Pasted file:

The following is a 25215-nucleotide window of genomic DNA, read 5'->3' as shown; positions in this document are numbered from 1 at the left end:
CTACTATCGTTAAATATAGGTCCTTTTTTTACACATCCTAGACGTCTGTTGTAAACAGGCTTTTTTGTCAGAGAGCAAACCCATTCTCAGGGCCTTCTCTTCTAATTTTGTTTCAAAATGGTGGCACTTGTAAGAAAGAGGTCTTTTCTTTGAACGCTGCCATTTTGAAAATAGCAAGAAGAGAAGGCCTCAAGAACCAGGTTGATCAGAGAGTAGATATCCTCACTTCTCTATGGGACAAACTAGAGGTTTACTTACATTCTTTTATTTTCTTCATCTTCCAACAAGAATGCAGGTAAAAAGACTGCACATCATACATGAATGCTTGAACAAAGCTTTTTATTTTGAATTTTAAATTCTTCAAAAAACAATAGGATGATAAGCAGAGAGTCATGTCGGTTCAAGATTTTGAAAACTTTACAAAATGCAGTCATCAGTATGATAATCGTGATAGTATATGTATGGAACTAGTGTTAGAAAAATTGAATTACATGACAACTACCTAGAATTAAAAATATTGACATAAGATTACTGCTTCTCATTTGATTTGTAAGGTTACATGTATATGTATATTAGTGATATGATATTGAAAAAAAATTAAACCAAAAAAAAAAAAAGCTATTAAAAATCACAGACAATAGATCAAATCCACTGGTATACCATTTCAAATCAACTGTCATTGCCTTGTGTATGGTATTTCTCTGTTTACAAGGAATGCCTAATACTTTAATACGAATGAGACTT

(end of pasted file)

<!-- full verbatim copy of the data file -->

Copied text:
The following is a 25215-nucleotide window of genomic DNA, read 5'->3' as shown; positions in this document are numbered from 1 at the left end:
CTACTATCGTTAAATATAGGTCCTTTTTTTACACATCCTAGACGTCTGTTGTAAACAGGCTTTTTTGTCAGAGAGCAAACCCATTCTCAGGGCCTTCTCTTCTAATTTTGTTTCAAAATGGTGGCACTTGTAAGAAAGAGGTCTTTTCTTTGAACGCTGCCATTTTGAAAATAGCAAGAAGAGAAGGCCTCAAGAACCAGGTTGATCAGAGAGTAGATATCCTCACTTCTCTATGGGACAAACTAGAGGTTTACTTACATTCTTTTATTTTCTTCATCTTCCAACAAGAATGCAGGTAAAAAGACTGCACATCATACATGAATGCTTGAACAAAGCTTTTTATTTTGAATTTTAAATTCTTCAAAAAACAATAGGATGATAAGCAGAGAGTCATGTCGGTTCAAGATTTTGAAAACTTTACAAAATGCAGTCATCAGTATGATAATCGTGATAGTATATGTATGGAACTAGTGTTAGAAAAATTGAATTACATGACAACTACCTAGAATTAAAAATATTGACATAAGATTACTGCTTCTCATTTGATTTGTAAGGTTACATGTATATGTATATTAGTGATATGATATTGAAAAAAAATTAAACCAAAAAAAAAAAAAGCTATTAAAAATCACAGACAATAGATCAAATCCACTGGTATACCATTTCAAATCAACTGTCATTGCCTTGTGTATGGTATTTCTCTGTTTACAAGGAATGCCTAATACTTTAATACGAATGAGACTT